A veterinary examination might tell you if your dog’s gums are inflamed - mild gingivitis can be a little harder to detect. If your dog does suffer from mild gingivitis, brushing his teeth too hard may be rather painful.
Combine these with a good dental spray for a thorough cleaning of the mouth - enzymatic dental spray helps to remove enzymes that cause plaque.
If your dog has not had his teeth brushed before, get him slowly used to it - rub his muzzle, incisors and teeth before introducing him to the brush. Many owners make the mistake of just jumping into things with a toothbrush. Assure your dog throughout - makes him more confident!
The brushing technique
Yes, there is the correct way to brush a dog’s teeth. Use the brush or a gauze shaped finger to clean the teeth in circular motions. This ensures that the teeth are not brushed too hard and with thoroughness. Do note - this is the way we should be brushing our own teeth!
Let your dog chew artificial bones.
Letting your dog do a little chewing allows it to exercise its teeth and gums, and removes plaque - a very effective way to start getting your dog used to the idea of brushing. if your canine already has this habit, get him to chew on a brush with toothpaste - this means that he can do it himself!
Fun facts about a dog’s mouth
Is a dog’s mouth cleaner than a humans?
Interestingly enough, some folks believe that a dog’s mouth is cleaner than a human’s. I once had a neighbor tell me to let my pomeranian lick the scrape wound I hand on my hand - she insisted that the saliva was medicinal in nature.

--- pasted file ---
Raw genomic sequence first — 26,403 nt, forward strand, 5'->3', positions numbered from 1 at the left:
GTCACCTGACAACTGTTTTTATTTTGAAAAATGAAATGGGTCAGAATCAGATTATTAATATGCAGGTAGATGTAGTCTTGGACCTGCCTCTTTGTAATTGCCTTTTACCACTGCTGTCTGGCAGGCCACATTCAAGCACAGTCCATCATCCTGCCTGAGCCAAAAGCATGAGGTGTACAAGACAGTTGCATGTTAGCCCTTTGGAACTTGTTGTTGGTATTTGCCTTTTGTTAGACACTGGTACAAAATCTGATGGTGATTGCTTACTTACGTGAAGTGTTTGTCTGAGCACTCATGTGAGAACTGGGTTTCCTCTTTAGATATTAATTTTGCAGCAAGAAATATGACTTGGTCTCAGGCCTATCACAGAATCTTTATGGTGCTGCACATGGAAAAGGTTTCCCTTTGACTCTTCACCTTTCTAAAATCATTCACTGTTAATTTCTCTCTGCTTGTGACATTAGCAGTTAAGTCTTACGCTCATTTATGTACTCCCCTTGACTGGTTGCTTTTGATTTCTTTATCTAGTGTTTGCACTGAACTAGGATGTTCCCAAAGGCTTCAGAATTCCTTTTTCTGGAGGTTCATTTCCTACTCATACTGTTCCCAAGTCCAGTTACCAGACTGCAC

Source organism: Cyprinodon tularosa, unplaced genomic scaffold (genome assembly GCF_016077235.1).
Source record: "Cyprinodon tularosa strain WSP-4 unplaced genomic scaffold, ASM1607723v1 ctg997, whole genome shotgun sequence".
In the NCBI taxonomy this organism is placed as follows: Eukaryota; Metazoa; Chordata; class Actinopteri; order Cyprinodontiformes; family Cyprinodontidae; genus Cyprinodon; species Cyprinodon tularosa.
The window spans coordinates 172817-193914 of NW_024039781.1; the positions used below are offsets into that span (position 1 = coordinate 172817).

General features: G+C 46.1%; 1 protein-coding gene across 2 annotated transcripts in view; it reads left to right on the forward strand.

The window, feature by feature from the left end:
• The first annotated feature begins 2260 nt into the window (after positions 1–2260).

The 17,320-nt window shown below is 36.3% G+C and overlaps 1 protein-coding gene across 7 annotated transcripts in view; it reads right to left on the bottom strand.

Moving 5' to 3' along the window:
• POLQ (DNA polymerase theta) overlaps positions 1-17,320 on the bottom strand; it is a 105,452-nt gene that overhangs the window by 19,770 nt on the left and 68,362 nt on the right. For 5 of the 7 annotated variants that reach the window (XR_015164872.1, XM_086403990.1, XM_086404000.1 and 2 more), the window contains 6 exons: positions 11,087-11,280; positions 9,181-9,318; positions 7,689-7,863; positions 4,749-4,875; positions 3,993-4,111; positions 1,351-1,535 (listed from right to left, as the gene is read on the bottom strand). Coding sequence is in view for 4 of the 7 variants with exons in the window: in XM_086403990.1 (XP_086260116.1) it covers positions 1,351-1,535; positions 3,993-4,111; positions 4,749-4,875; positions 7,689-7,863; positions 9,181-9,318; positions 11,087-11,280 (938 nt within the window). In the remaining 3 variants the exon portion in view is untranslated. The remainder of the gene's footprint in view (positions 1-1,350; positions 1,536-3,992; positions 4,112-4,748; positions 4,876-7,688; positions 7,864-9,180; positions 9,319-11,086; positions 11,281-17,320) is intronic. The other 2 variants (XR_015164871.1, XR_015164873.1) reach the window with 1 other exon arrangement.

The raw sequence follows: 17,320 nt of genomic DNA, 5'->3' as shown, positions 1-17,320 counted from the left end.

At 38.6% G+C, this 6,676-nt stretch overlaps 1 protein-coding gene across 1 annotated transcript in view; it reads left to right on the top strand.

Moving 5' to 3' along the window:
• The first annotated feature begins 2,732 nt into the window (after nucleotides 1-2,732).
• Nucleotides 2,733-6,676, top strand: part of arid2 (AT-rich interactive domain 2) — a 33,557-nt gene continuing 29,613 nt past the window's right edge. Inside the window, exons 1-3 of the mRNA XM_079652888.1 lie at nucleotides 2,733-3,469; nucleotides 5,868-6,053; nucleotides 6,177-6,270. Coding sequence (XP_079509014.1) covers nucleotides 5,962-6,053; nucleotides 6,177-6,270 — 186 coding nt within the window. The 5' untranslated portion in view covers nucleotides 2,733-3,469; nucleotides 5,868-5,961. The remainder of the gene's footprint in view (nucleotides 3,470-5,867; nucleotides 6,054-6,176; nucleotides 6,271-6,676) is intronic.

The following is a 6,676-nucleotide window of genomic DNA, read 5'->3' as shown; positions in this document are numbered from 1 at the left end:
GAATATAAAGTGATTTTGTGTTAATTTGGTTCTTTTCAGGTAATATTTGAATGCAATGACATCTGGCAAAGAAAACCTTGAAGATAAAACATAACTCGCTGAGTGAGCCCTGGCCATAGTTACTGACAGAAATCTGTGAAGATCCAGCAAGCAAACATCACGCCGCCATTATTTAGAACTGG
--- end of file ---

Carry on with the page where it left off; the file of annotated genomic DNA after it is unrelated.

The truth is, though many communicable diseases like rabies are not transferable to humans, a dog uses his mouth in the same way we use our hands - so the build up of bacteria within is rather high.
A dog’s tongue helps to reduce its body temperature.
Dogs use the tongue to reduce its body temperature. As a dog pants, air passes over the tongue and is cooled - as as saliva evaporates, the cooling is enhanced.
Most dogs develop a level of mouth disorders by age 3.
Most of us, myself included, are a little guilty of neglecting a dog’s oral hygiene - hence most of them develop a certain level of mouth disorder by age 3.
Facial swelling is usually a result of tooth infection.
A swollen cheek could be an infection of the 4th premolar.
Sneezing can also be a result of a tooth infection.
Sneezing can also be the result of an infection of the upper canine. Do take note of this if your dog sneezes persistently.
Do look after your dog’s mouth - proper oral care from the onset will help to prevent and solve a myriad of problems!
Two bichons demonstrate how to brush their teeth themselves.